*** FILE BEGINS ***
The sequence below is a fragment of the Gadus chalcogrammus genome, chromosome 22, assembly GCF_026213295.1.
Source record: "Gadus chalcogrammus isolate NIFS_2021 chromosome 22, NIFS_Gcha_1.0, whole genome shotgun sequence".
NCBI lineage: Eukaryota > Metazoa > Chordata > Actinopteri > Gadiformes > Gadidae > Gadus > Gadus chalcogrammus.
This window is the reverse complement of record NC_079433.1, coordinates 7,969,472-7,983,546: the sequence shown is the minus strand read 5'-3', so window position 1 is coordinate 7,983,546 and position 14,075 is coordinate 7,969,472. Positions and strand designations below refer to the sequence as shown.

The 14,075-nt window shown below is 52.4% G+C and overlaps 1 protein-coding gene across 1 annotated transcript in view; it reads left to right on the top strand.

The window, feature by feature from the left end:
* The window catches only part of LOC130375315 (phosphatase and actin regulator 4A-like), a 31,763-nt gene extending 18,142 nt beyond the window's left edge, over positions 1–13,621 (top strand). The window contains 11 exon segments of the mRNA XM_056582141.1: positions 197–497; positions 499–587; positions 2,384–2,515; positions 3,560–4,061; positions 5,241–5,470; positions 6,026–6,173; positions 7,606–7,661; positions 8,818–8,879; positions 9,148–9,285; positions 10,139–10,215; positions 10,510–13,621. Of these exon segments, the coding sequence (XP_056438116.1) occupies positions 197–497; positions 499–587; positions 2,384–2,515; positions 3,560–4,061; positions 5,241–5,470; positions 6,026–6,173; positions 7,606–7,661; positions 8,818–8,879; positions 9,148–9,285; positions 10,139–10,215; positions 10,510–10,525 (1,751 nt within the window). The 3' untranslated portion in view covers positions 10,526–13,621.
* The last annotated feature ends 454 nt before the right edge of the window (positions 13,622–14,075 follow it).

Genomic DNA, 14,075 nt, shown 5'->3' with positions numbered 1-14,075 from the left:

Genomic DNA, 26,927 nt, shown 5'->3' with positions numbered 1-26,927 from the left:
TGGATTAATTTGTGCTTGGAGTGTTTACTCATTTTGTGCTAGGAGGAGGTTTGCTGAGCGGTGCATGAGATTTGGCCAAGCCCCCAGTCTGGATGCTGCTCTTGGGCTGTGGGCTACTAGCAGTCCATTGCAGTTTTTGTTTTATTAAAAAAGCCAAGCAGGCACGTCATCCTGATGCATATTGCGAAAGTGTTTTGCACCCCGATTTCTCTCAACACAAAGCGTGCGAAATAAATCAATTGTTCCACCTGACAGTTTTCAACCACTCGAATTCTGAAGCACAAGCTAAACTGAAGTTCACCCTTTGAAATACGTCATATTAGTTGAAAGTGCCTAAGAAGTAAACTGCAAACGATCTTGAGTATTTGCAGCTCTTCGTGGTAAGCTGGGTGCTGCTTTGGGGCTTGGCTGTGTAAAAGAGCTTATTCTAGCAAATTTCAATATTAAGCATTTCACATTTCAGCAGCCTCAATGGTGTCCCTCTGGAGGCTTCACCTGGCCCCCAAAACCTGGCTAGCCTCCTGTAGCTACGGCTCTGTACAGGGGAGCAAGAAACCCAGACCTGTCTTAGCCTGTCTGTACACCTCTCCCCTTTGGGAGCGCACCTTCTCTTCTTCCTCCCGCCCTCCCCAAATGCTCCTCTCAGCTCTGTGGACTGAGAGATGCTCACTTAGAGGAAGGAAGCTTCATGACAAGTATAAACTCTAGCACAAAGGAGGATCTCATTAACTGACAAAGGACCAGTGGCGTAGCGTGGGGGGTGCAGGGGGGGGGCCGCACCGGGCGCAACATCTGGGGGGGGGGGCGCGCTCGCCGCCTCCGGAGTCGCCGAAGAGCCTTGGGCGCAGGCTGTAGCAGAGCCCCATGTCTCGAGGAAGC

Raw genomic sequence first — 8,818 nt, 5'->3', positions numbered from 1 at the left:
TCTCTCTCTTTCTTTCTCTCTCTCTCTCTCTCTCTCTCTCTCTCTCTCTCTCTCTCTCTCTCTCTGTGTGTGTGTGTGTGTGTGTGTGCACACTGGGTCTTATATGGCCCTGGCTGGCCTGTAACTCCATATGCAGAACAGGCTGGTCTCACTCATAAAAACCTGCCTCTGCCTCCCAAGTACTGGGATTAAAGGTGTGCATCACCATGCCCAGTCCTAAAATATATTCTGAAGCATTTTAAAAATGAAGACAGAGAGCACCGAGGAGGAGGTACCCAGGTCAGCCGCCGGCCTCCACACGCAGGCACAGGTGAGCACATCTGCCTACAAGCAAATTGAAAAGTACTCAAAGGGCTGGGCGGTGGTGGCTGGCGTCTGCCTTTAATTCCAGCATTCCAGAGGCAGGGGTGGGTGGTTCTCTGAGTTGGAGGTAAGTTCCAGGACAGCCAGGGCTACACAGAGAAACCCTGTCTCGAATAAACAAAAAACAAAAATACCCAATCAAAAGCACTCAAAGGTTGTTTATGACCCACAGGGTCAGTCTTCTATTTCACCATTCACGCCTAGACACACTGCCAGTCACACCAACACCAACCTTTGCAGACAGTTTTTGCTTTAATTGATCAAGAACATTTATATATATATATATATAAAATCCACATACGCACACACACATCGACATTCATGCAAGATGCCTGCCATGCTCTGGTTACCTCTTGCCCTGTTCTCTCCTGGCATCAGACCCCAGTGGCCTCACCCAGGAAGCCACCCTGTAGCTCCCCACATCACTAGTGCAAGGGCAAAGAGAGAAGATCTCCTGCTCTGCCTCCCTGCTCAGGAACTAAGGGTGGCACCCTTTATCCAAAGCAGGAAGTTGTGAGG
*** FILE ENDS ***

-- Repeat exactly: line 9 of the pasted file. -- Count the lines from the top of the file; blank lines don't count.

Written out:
Genomic DNA, 14,075 nt, shown 5'->3' with positions numbered 1-14,075 from the left: